Calcium channels in postnatal development of rat pancreatic beta cells and their role in insulin secretion

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Pancreatic beta cells during the first month of development acquire functional maturity, allowing them to respond to variations in extracellular glucose concentration by secreting insulin. Changes in ionic channel activity are important for this maturation. Within the voltage-gated calcium channels (VGCC), the most studied channels are high-voltage-activated (HVA), principally L-type; while low-voltage-activated (LVA) channels have been poorly studied in native beta cells. We analyzed the changes in the expression and activity of VGCC during the postnatal development in rat beta cells. We observed that the percentage of detection of T-type current increased with the stage of development. T-type calcium current density in adult cells was higher than in neonatal and P20 beta cells. Mean HVA current density also increased with age. Calcium current behavior in P20 beta cells was heterogeneous; almost half of the cells had HVA current densities higher than the adult cells, and this was independent of the presence of T-type current. We detected the presence of a1G, a1H, and a1I subunits of LVA channels at all ages. The Cav 3.1 subunit (a1G) was the most expressed. T-type channel blockers mibefradil and TTA-A2 significantly inhibited insulin secretion at 5.6 mM glucose, which suggests a physiological role for T-type channels at basal glucose conditions. Both, nifedipine and TTA-A2, drastically decreased the beta-cell subpopulation that secretes more insulin, in both basal and stimulating glucose conditions. We conclude that changes in expression and activity of VGCC during the development play an important role in physiological maturation of beta cells.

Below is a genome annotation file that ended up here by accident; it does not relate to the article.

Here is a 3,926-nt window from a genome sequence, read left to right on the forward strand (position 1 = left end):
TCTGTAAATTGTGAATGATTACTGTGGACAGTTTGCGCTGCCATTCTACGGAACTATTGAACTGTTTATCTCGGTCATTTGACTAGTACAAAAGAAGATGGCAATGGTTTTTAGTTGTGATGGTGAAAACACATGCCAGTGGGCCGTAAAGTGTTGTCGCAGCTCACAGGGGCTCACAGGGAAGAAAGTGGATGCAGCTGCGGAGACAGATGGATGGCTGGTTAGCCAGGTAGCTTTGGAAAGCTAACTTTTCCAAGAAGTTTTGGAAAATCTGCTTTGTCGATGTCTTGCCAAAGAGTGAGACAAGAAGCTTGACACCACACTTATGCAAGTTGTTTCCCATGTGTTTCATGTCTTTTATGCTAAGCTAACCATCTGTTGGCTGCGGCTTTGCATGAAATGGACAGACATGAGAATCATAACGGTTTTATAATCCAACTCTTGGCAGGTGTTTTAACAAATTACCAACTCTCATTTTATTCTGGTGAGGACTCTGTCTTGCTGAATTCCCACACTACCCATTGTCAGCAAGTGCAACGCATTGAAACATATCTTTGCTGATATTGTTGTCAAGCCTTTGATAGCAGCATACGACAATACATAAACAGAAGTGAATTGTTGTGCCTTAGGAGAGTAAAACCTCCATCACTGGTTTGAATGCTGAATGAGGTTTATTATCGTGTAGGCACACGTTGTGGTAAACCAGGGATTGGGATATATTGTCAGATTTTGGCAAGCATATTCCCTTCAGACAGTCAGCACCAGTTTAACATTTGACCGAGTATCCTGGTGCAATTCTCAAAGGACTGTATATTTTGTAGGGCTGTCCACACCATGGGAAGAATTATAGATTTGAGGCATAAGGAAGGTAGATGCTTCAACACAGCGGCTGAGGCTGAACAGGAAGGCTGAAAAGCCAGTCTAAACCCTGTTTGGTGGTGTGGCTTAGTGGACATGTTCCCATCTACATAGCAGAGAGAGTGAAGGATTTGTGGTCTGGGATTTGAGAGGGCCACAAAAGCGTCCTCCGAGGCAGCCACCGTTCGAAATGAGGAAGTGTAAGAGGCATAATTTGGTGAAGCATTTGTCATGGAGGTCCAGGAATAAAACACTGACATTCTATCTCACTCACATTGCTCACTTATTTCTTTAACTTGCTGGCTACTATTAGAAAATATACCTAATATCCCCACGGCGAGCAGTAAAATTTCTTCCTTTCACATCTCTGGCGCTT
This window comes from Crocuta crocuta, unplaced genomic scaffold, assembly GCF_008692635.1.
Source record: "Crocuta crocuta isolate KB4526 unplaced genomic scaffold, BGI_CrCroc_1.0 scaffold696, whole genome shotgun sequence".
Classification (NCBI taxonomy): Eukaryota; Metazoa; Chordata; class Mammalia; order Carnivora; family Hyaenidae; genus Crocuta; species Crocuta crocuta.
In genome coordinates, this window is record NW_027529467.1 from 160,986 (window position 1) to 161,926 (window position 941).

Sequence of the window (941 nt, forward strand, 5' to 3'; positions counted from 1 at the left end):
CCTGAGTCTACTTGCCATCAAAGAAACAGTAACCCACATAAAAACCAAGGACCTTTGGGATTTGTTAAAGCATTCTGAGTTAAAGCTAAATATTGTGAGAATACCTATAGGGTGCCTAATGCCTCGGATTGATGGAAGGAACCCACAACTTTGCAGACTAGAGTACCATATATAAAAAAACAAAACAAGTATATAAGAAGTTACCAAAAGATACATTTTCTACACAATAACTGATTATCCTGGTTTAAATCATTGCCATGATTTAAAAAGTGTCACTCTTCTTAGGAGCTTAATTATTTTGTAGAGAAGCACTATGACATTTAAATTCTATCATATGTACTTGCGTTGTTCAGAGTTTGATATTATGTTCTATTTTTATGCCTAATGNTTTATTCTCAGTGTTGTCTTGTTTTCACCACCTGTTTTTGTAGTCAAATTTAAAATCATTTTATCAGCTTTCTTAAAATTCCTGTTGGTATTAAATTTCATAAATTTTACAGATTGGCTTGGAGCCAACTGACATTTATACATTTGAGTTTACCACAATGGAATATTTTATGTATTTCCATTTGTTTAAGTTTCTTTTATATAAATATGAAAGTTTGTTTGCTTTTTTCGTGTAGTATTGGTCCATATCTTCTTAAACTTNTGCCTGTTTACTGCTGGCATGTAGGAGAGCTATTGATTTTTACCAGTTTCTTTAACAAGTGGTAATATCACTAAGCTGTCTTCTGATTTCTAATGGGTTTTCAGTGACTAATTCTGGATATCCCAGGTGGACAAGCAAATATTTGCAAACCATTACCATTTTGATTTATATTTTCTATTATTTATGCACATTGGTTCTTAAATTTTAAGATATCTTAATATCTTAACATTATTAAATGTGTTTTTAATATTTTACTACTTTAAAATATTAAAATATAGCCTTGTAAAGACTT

García-Delgado, N., Velasco, M., Sánchez-Soto, C., Díaz-García, C. M., & Hiriart, M. (2018). Calcium channels in postnatal development of rat pancreatic beta cells and their role in insulin secretion. Frontiers in Endocrinology, 9(MAR).

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